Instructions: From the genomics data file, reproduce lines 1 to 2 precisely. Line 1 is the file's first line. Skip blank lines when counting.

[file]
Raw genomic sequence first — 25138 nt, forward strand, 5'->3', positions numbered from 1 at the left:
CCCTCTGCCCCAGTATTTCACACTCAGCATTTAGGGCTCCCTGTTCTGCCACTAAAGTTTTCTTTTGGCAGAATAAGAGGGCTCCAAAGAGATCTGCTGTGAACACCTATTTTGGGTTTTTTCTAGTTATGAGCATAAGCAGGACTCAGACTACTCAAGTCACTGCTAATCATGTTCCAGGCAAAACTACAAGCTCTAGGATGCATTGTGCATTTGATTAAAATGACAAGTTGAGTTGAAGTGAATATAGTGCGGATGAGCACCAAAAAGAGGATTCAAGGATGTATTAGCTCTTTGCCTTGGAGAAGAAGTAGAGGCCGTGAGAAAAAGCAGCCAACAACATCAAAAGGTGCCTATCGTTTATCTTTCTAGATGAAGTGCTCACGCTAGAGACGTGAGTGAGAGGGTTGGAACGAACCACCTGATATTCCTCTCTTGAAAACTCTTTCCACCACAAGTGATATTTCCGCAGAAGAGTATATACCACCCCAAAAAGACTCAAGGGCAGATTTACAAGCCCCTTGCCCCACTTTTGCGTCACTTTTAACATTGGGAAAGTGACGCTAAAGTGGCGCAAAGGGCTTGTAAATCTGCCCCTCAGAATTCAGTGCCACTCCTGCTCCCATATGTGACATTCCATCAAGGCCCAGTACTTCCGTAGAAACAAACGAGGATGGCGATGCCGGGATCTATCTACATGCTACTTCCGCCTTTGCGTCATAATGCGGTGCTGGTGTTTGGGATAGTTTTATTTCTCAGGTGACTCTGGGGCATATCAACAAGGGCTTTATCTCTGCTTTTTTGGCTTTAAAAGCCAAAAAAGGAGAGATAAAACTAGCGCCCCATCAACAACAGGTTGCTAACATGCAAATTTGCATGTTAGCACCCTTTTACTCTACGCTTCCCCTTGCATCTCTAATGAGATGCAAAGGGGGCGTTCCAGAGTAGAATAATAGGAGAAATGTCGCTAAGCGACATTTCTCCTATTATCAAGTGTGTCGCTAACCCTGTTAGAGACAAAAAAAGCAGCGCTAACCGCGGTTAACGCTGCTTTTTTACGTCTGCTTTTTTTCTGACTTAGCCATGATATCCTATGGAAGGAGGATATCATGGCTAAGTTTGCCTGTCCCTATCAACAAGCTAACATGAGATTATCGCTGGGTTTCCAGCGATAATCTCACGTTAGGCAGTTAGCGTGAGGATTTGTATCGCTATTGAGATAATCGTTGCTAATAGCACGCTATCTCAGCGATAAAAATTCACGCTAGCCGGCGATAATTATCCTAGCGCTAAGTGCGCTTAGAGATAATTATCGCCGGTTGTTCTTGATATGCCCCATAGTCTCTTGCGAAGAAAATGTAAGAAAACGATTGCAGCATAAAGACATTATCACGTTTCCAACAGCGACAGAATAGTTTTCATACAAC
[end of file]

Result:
Raw genomic sequence first — 25138 nt, forward strand, 5'->3', positions numbered from 1 at the left:
CCCTCTGCCCCAGTATTTCACACTCAGCATTTAGGGCTCCCTGTTCTGCCACTAAAGTTTTCTTTTGGCAGAATAAGAGGGCTCCAAAGAGATCTGCTGTGAACACCTATTTTGGGTTTTTTCTAGTTATGAGCATAAGCAGGACTCAGACTACTCAAGTCACTGCTAATCATGTTCCAGGCAAAACTACAAGCTCTAGGATGCATTGTGCATTTGATTAAAATGACAAGTTGAGTTGAAGTGAATATAGTGCGGATGAGCACCAAAAAGAGGATTCAAGGATGTATTAGCTCTTTGCCTTGGAGAAGAAGTAGAGGCCGTGAGAAAAAGCAGCCAACAACATCAAAAGGTGCCTATCGTTTATCTTTCTAGATGAAGTGCTCACGCTAGAGACGTGAGTGAGAGGGTTGGAACGAACCACCTGATATTCCTCTCTTGAAAACTCTTTCCACCACAAGTGATATTTCCGCAGAAGAGTATATACCACCCCAAAAAGACTCAAGGGCAGATTTACAAGCCCCTTGCCCCACTTTTGCGTCACTTTTAACATTGGGAAAGTGACGCTAAAGTGGCGCAAAGGGCTTGTAAATCTGCCCCTCAGAATTCAGTGCCACTCCTGCTCCCATATGTGACATTCCATCAAGGCCCAGTACTTCCGTAGAAACAAACGAGGATGGCGATGCCGGGATCTATCTACATGCTACTTCCGCCTTTGCGTCATAATGCGGTGCTGGTGTTTGGGATAGTTTTATTTCTCAGGTGACTCTGGGGCATATCAACAAGGGCTTTATCTCTGCTTTTTTGGCTTTAAAAGCCAAAAAAGGAGAGATAAAACTAGCGCCCCATCAACAACAGGTTGCTAACATGCAAATTTGCATGTTAGCACCCTTTTACTCTACGCTTCCCCTTGCATCTCTAATGAGATGCAAAGGGGGCGTTCCAGAGTAGAATAATAGGAGAAATGTCGCTAAGCGACATTTCTCCTATTATCAAGTGTGTCGCTAACCCTGTTAGAGACAAAAAAAGCAGCGCTAACCGCGGTTAACGCTGCTTTTTTACGTCTGCTTTTTTTCTGACTTAGCCATGATATCCTATGGAAGGAGGATATCATGGCTAAGTTTGCCTGTCCCTATCAACAAGCTAACATGAGATTATCGCTGGGTTTCCAGCGATAATCTCACGTTAGGCAGTTAGCGTGAGGATTTGTATCGCTATTGAGATAATCGTTGCTAATAGCACGCTATCTCAGCGATAAAAATTCACGCTAGCCGGCGATAATTATCCTAGCGCTAAGTGCGCTTAGAGATAATTATCGCCGGTTGTTCTTGATATGCCCCATAGTCTCTTGCGAAGAAAATGTAAGAAAACGATTGCAGCATAAAGACATTATCACGTTTCCAACAGCGACAGAATAGTTTTCATACAAC